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Thursday, 20 March 1997
Page: 2641


Mr LATHAM(5.37 p.m.) —No wonder the member for Paterson (Mr Bob Baldwin) is claiming that he is losing so much weight. It is not speed walking, it is speed talking that is trimming him down. Good luck to him.

It is said that if you live long enough you will see and hear everything. Even at my tender years I am getting to that point with this piece of correspondence from the office of the Assistant Treasurer (Senator Kemp). It is a letter that has been written to Neil Hammond of Ferny Creek, Victoria concerning the fact that earlier this year Mr Hammond's house was unfortunately burnt down in the Victorian bushfires.

He wrote a letter to the Prime Minister (Mr Howard) requesting some relief for the reconstruction of his house—a temporary sales tax exemption on the building materials. That letter was sent to the Prime Minister on 27 January. A response did not arrive from the Prime Minister. It was sent on to the Treasurer (Mr Costello), who in turn sent this minor request on to the Assistant Treasurer. A letter addressed to Mr Hammond came back on 7 March and I believe it deserves to be written into the full record of the parliament and the Hansard. It states:

The Assistant Treasurer has asked me—

that is, Virginia Lo Pilato, the adviser on taxation—

to respond to your letter.

I sympathise with the situation that now faces you and your family. However, the Government receives many requests for reductions in tax burdens. To agree to individual requests would often only have a small impact on the Budget. However, if all of the requests were to be granted it would increase the budget deficit by billions of dollars. Such a blowout in the deficit would be unacceptable, as it would place pressure on interest rates to rise (thereby increasing unemployment and reducing economic growth) and would reduce national savings (and could therefore further increase Australia's foreign debt).

I trust this information will be of assistance to you.

Yours sincerely

Virginia Lo Pilato

Adviser (Taxation)

The information is of no assistance to Mr Hammond. It is a letter of a mean spirited, mealy-mouthed government that does not have the commonsense to respond to a request for compassion in sensible terms. There is no sensible response here. It is a response of the absurd. It is theatre of the absurd to say to Mr Hammond that his minor request for a concession on sales tax to help rebuild his home that had been burnt down will blow out the budget deficit by billions of dollars, will send up interest rates, will increase unemployment, will reduce economic growth, will reduce national savings and could further increase Australia's foreign debt.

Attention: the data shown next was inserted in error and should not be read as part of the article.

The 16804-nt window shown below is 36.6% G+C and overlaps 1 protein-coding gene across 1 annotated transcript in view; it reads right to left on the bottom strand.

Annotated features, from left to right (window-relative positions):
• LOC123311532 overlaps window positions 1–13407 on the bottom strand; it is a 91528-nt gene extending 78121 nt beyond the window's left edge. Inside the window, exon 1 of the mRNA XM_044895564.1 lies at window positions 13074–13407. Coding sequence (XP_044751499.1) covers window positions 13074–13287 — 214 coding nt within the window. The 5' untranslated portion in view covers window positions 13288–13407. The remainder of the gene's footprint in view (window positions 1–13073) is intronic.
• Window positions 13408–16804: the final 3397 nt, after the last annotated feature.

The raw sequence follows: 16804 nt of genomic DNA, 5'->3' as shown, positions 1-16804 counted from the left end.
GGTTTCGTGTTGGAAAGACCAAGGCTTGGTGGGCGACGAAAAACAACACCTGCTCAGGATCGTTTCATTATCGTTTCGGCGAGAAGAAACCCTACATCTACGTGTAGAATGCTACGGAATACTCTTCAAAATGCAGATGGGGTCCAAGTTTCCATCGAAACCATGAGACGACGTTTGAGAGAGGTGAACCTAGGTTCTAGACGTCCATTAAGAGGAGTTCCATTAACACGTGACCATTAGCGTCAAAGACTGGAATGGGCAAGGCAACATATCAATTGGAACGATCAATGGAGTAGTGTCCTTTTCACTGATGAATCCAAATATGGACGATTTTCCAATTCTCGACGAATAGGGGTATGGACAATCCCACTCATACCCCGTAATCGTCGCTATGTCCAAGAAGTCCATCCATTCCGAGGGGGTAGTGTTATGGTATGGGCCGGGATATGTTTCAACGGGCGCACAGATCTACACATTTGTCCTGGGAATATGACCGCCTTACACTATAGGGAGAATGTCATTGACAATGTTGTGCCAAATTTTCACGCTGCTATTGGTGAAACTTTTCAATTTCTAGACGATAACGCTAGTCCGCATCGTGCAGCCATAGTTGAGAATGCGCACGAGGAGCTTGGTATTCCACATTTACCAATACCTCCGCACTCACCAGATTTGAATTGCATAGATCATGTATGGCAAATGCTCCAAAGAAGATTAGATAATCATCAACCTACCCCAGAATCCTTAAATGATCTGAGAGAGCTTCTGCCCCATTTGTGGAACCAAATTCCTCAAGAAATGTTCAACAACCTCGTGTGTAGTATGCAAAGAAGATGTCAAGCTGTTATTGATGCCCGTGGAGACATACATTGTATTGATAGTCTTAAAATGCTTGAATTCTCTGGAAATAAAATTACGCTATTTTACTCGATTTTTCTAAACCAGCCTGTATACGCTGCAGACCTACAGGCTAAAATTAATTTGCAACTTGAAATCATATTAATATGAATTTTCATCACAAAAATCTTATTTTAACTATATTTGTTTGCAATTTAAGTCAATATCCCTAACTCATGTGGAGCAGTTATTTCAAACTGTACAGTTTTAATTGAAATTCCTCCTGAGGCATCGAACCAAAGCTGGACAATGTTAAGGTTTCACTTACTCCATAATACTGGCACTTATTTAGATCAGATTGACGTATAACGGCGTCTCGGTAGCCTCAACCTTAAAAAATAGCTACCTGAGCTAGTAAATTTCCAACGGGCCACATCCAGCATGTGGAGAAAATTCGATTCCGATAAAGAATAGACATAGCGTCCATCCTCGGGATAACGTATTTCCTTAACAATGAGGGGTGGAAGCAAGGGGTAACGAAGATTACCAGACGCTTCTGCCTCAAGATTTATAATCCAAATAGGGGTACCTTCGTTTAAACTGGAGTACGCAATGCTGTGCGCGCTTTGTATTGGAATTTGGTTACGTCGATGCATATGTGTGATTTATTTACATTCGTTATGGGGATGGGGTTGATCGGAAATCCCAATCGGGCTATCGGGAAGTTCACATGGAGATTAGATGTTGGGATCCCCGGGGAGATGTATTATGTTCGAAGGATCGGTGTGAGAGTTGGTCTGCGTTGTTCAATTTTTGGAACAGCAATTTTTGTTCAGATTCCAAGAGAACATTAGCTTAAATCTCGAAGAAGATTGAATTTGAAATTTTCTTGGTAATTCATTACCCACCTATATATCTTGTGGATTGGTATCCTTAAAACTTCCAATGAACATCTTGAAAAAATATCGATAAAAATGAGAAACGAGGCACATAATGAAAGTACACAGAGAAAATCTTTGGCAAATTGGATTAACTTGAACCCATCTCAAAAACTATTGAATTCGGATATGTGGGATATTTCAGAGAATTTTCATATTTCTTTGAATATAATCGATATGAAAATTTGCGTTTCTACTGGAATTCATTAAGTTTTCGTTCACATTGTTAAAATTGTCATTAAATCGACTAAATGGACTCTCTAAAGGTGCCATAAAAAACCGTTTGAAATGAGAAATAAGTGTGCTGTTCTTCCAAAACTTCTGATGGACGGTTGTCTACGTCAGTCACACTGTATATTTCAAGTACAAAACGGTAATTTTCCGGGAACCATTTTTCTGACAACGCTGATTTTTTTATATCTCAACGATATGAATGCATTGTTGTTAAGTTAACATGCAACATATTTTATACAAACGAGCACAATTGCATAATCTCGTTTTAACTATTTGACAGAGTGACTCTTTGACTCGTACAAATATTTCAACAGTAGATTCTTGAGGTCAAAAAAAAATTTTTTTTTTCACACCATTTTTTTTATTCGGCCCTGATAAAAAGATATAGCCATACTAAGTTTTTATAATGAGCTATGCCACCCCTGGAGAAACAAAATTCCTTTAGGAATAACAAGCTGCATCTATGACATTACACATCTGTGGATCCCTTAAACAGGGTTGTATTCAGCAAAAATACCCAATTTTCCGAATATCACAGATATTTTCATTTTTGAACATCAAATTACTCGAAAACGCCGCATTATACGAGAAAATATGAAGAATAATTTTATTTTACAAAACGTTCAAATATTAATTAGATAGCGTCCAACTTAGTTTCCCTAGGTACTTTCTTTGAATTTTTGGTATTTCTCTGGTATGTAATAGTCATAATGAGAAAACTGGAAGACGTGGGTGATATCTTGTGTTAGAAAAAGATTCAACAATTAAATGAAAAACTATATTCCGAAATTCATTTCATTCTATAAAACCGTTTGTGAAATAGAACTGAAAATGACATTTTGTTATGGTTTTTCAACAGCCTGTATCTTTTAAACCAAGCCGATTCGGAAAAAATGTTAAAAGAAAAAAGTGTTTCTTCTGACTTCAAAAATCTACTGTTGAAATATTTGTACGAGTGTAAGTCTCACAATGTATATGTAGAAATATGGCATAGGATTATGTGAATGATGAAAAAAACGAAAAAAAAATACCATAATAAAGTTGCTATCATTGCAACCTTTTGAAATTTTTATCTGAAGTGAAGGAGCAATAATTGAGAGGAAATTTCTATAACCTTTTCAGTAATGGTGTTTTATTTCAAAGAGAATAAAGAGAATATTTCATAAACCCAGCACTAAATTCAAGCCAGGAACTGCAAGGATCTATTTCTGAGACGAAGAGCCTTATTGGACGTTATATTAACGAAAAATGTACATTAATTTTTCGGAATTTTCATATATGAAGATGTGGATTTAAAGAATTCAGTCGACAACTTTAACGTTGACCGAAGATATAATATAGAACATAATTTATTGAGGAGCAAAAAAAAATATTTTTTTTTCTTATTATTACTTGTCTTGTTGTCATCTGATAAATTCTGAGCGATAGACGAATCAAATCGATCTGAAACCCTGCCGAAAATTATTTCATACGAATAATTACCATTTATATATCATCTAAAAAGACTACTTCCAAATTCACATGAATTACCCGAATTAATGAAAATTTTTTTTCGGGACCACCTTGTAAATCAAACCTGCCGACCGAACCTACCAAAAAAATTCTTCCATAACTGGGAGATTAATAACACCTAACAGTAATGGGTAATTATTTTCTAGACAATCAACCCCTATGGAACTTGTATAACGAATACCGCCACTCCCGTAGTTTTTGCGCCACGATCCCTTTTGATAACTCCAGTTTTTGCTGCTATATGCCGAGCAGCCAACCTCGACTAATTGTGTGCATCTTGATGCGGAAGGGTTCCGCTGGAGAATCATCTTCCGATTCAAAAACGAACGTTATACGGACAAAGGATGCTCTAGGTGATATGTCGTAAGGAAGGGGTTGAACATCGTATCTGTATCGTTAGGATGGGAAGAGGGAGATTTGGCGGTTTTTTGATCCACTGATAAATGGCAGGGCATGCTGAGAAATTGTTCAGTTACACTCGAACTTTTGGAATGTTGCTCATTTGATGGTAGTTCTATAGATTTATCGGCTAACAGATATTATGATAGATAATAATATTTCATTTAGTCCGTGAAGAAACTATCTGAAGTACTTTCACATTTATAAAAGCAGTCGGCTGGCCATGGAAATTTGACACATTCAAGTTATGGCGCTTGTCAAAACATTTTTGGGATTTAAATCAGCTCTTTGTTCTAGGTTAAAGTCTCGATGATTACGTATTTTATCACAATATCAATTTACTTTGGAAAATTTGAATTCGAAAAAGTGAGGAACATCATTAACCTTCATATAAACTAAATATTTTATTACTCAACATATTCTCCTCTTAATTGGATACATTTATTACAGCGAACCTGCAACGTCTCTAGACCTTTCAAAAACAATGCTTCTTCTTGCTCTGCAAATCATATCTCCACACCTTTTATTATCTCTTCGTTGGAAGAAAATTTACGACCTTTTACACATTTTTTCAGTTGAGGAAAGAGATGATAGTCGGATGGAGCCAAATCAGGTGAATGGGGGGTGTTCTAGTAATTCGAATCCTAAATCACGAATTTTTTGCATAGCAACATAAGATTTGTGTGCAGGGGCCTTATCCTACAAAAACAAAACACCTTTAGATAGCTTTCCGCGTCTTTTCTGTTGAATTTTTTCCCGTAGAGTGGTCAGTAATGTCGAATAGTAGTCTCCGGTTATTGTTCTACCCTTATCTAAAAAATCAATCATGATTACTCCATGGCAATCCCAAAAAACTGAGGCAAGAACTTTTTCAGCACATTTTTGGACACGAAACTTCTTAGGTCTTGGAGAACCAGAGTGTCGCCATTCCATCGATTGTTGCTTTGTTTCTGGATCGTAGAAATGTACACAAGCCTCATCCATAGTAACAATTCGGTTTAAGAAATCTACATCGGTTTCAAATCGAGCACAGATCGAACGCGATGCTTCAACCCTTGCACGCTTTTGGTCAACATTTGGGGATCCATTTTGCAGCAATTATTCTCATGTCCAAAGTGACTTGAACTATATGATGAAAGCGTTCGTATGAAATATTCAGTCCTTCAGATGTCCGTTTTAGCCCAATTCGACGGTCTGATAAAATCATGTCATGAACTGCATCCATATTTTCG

The minister at the table, the Minister for Schools, Vocational Education and Training (Dr Kemp), should have a word with his brother about this standard of absurdity coming out of his office. I have seen some economics in my day but never the economics of chaos theory. This is like saying that if a butterfly flaps its wings in Brazil there will be an earthquake in Western Australia. It is like going back to the old domino theory used in economics.

Instead of having the downward flow of communism into Australia, it is the downward flow of national bankruptcy: if a fellow receives a taxation concession to rebuild a house that was burnt down in a bushfire it will send the country broke. That is to say that if Mr Hammond sneezes Australia's 17 million people will catch colds. The office of the Assistant Treasurer is saying that if he builds his house one day the next day the IMF and the World Bank will be knocking on his door to blame him for national bankruptcy.

This is a response of the absurd. If a government cannot give a serious response to a family and a citizen who has suffered under the very sad circumstances of having their house burnt down then they should give no response. If they cannot give a serious response in a compassionate situation it is better to say nothing.

What sort of government is so mean spirited and absurd that they cannot write back in proper terms to Mr Hammond giving him a sensible response. Instead of having Costello-omics, we have got chaos theory in the economics of government policy, we have the domino theory—that one person's small taxation concession on building materials will send the country broke—we have Mr Hammond sneezing and the nation catching colds and we have him being told that if he builds his house one day the IMF and the World Bank will knock on his door the next and say that he has sent the country broke.

This is a government that is mean spirited across the board. It cannot even come up with legitimate, sound reasons to justify that set of attitudes. It has to go into the absurd. If this is the best that the Assistant Treasurer and his office can do, then they will be headed the way of Senator Short not too long from now and off overseas where they belong.